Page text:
The Forty Martyrs of Sebaste

Anyone wandering about near a freezing cold pond one night near the city of Sebaste in the year 320 would have seen an astounding sight: forty Roman soldiers, all members of the so-called “Thundering Legion”, were standing together naked in the icy waters throughout the night as they slowly froze to death. They were guarded by other Roman soldiers on the shore, who made sure that the condemned men remained in the freezing waters, and also kept a warm bathhouse ready to receive any of them who decided they wanted to leave the waters of death, warm up, and survive. All they had to do was to deny Christ and renounce their Christian Faith. All forty of them were devout Christians, and they chose to die rather than deny their Lord.

One of them, however, lost his courage at the last moment. He renounced Christ, and left his companions for the warmth of the waiting bathhouse. One of the guards, overwhelmed at the constancy of those remaining in the pond, confessed himself a Christian, threw off his clothes and joined them in the water, so that the number of the forty martyrs remained complete. Daybreak found most of the men dead and stiff with cold. Those who still showed signs of life were killed, burned, and their ashes thrown into the river.

We may ask: what strengthened the men as they remained in the icy waters of death and as life slowly drained from their bodies? Two things: they looked past the horrors of that night to the lighted Kingdom and the crowns of glory awaiting them, and they looked to each other for solidarity and support. As soldiers they knew the importance of loyalty to their military unit, and like a band of brothers, they knew each must remain steadfast for the sake of the others. This soldierly unity sustained them—it was a matter of honour that none of them break rank and betray the others.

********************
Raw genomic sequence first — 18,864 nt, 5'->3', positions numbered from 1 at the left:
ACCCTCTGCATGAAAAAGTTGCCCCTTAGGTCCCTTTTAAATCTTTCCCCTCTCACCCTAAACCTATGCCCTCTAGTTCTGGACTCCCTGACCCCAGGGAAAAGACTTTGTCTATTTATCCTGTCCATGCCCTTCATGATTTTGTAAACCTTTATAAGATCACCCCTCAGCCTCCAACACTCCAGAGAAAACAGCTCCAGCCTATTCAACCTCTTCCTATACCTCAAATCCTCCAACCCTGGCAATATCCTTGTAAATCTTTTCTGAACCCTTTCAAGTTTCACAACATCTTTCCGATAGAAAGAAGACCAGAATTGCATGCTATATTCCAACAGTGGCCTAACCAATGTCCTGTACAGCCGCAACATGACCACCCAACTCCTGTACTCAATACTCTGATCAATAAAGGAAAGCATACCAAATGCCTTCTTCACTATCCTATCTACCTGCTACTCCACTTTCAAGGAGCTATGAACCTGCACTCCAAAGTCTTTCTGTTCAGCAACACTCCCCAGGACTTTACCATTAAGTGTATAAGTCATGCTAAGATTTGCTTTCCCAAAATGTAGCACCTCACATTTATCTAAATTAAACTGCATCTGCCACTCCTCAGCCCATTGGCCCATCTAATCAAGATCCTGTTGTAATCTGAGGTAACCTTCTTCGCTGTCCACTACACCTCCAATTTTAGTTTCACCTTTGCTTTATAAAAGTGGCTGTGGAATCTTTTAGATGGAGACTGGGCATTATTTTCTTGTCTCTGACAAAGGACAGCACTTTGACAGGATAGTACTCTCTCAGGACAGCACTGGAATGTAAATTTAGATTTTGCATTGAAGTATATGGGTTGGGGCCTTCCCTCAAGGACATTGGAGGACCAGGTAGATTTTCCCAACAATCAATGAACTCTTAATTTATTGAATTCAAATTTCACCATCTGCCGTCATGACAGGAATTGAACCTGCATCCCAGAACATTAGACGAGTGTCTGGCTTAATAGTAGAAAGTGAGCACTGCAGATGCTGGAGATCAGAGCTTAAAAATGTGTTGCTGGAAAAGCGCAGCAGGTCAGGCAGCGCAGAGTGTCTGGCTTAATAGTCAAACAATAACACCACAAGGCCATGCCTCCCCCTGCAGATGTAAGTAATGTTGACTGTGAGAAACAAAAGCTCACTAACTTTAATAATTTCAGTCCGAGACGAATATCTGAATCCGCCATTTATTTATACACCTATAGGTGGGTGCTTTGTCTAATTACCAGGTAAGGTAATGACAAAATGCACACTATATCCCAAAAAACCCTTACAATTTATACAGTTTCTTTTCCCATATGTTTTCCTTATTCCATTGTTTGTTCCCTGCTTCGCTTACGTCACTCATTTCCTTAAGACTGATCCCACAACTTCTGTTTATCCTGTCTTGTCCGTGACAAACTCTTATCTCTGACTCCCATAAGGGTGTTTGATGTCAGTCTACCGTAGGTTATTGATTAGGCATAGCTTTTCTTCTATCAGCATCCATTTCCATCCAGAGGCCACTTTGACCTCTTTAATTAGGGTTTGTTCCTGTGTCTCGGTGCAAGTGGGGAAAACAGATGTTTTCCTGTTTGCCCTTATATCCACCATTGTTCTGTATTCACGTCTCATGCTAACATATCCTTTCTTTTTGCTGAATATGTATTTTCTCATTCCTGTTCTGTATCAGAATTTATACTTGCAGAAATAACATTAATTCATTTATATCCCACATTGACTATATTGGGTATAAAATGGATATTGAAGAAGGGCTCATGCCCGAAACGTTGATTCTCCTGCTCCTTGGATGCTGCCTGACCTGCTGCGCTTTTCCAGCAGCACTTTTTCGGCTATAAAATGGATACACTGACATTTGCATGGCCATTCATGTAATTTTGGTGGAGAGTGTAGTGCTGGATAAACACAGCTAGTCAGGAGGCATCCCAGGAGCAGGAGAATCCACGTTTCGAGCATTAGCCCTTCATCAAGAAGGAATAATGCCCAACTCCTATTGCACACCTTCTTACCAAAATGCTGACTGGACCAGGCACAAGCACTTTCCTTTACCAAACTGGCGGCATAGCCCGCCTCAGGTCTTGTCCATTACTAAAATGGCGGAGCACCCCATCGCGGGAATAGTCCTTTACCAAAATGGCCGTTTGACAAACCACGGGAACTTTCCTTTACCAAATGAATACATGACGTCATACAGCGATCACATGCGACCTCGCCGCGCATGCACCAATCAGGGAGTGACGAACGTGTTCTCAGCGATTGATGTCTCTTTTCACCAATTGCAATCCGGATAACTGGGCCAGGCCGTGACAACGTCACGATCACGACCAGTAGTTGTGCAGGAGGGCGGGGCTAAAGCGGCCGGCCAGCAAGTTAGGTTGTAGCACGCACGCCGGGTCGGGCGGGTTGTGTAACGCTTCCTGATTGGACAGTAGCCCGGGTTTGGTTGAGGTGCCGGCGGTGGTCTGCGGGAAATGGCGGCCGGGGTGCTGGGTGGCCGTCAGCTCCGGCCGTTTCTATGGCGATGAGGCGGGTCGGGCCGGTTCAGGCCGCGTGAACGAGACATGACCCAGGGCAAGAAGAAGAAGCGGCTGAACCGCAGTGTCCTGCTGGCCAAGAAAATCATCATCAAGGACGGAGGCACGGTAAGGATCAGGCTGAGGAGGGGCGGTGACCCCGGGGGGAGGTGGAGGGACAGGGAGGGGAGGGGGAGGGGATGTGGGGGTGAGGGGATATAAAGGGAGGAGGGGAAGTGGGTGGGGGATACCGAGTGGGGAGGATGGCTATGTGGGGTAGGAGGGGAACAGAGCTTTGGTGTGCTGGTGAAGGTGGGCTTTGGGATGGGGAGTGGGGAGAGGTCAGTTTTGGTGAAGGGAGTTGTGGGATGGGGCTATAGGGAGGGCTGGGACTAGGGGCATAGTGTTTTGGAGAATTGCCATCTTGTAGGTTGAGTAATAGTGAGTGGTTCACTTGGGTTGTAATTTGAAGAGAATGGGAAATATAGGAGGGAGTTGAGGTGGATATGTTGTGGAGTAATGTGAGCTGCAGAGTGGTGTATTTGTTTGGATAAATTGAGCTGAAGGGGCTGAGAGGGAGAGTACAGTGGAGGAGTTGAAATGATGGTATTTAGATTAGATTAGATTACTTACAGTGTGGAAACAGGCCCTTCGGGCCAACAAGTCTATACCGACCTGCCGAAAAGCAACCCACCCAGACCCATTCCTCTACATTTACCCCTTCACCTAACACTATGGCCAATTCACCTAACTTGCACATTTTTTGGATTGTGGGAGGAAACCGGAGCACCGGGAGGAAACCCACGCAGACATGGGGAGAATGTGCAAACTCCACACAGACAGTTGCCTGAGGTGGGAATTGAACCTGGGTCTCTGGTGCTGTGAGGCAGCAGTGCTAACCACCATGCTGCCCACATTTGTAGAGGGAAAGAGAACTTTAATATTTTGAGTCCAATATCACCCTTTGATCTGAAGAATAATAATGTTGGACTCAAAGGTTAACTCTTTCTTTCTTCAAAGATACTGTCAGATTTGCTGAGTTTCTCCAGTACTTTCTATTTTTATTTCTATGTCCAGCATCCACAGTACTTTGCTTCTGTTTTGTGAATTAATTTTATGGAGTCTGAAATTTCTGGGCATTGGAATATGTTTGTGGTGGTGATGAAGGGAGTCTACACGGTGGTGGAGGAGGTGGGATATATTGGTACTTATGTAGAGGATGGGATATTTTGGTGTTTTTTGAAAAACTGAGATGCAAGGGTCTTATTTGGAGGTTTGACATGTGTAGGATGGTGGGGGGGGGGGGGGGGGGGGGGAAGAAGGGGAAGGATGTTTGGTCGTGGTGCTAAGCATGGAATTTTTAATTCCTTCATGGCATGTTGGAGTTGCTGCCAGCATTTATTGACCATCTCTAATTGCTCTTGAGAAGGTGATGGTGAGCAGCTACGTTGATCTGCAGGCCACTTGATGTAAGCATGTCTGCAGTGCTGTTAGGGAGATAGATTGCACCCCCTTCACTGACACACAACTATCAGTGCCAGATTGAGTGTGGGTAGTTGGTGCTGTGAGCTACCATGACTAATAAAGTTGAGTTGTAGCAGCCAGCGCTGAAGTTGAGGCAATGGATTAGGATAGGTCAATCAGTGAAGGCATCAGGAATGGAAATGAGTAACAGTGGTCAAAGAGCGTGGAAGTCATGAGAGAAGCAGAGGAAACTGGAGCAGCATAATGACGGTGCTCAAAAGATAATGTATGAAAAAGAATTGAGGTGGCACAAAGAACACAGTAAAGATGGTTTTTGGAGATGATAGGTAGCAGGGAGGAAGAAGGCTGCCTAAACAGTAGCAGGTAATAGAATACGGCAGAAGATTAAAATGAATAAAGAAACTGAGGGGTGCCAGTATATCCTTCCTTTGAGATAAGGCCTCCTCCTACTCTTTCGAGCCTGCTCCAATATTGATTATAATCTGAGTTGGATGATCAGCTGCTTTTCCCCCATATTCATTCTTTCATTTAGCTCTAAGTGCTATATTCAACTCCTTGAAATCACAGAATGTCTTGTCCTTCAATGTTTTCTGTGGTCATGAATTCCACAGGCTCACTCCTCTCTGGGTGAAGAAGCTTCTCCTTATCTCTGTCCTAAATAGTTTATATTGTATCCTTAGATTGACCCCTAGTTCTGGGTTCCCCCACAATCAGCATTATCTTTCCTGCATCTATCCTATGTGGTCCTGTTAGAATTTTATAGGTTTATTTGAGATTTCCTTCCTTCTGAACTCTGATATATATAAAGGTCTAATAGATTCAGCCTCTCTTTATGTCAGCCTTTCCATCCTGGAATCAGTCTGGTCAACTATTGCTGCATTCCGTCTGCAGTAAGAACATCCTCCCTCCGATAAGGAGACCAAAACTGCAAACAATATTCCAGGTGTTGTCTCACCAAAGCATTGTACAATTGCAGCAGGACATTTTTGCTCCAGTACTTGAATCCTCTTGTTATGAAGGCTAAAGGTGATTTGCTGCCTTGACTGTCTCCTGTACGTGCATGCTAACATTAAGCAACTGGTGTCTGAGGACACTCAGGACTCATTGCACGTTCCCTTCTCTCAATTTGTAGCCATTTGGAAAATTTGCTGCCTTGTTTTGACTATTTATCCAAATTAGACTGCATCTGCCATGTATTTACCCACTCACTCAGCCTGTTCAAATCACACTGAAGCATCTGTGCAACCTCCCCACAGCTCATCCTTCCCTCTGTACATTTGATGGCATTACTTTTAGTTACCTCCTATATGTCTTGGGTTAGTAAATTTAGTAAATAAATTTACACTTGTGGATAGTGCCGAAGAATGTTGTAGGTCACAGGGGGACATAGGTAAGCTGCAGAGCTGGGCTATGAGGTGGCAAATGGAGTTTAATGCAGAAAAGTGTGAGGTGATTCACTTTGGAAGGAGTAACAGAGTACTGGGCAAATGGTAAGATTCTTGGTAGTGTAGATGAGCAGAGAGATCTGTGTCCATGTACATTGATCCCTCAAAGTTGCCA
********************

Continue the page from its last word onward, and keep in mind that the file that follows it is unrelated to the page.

Handpainted icon of the Forty Martyrs of Sebaste created at St. Elisabeth Convent

We also live in a time of deadly winter, when multiplied wickedness causes men’s hearts to grow cold (Matthew 24:12). The rulers of this age promise earthly reward to those who will abandon the truth, and a warm bathhouse stands ready to receive the apostates. The martyrs of Sebaste encourage us to stand firm in our faith despite the coldness of the age and whatever persecution may befall us, for after only a few hours, they were received with triumphant joy in the warm halls of heaven, and had no need of any Roman bathhouse. It will be the same with us also: soon enough this cold age will pass away, and we will stand with them before our King. Until then, we too take courage from the fact that we are not alone in our suffering for the truth. We resist the compromises urged by the devil, and remain firm in our faith, knowing that the same experience of suffering is required of others of our brotherhood throughout the world (1 Peter 5:9).

One last thing: the soldier whose courage broke and who apostasized and ran into the warm bathhouse did not survive the night. Doubtless his core temperature had already dropped too much, and not even the heat of the bathhouse could save him. He died anyway, along with the rest of the Thundering Legion. By his apostasy he did not save his earthly life, but only forfeited his eternal life and the crown which was within his reach. The rewards for apostasy do not last, but end with the coming of the eternal day. The reward for perseverance lasts forever.


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